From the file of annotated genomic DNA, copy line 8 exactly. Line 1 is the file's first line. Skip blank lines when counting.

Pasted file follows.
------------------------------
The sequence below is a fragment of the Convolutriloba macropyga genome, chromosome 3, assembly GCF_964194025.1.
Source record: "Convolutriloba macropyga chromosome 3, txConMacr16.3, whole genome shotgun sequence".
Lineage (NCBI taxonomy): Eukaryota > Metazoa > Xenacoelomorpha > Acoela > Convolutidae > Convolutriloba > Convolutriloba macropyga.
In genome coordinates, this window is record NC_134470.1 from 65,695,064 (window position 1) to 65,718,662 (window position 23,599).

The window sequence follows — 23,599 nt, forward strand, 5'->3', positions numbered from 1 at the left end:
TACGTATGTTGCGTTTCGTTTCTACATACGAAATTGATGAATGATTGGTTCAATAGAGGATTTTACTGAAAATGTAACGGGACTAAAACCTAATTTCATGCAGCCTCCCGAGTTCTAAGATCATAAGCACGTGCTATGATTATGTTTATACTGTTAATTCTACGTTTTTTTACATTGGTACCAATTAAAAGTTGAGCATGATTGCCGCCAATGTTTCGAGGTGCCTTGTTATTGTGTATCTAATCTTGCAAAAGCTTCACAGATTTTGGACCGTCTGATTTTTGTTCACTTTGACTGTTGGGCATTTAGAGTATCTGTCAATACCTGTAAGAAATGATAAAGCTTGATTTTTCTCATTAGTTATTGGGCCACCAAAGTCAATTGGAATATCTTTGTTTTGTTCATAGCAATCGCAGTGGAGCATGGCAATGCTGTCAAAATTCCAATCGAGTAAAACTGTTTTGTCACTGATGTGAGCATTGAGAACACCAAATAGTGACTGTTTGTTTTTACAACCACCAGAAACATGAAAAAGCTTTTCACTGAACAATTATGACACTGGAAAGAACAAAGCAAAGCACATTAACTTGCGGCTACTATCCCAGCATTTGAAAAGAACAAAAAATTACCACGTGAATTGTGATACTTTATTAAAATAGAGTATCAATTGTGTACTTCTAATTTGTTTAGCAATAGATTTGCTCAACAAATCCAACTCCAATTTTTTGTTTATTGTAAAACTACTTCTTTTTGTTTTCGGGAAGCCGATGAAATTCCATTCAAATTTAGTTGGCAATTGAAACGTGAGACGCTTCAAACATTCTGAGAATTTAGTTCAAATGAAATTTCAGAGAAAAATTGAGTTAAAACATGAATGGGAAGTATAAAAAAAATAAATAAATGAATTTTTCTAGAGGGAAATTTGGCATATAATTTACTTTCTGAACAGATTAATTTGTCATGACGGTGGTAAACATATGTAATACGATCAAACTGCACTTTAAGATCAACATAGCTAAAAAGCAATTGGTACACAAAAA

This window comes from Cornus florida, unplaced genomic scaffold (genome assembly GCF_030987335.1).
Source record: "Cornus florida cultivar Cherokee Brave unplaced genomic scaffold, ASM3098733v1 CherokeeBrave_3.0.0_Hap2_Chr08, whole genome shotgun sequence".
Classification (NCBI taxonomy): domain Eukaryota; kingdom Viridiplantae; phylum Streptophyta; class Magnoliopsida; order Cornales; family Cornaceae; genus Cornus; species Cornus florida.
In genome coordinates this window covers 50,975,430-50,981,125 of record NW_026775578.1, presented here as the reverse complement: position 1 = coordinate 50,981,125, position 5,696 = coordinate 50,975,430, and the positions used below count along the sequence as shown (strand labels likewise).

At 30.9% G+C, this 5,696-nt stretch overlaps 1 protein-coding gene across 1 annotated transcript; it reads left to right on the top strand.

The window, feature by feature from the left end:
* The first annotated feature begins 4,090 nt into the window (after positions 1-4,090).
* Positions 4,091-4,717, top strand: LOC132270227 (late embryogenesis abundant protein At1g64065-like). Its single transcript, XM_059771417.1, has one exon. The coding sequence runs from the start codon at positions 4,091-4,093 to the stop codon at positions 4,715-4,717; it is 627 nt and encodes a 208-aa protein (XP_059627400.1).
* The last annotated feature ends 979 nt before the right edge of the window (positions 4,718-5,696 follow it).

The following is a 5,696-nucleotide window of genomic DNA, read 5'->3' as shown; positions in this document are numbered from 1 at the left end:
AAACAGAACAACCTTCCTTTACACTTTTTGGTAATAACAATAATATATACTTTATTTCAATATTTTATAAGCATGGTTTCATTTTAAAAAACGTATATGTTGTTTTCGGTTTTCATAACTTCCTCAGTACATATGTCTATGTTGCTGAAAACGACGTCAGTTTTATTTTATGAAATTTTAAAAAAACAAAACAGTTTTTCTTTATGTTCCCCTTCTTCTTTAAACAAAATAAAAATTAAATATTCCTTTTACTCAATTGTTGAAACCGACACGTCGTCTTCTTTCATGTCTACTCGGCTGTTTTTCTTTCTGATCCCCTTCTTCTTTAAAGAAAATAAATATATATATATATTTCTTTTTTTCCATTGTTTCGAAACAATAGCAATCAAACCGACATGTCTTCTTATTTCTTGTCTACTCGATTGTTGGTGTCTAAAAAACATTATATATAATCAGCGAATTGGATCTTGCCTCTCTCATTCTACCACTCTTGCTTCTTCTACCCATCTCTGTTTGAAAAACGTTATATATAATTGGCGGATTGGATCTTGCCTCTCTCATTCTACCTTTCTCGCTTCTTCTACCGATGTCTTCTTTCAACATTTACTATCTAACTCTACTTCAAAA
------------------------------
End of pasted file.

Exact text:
Source record: "Cornus florida cultivar Cherokee Brave unplaced genomic scaffold, ASM3098733v1 CherokeeBrave_3.0.0_Hap2_Chr08, whole genome shotgun sequence".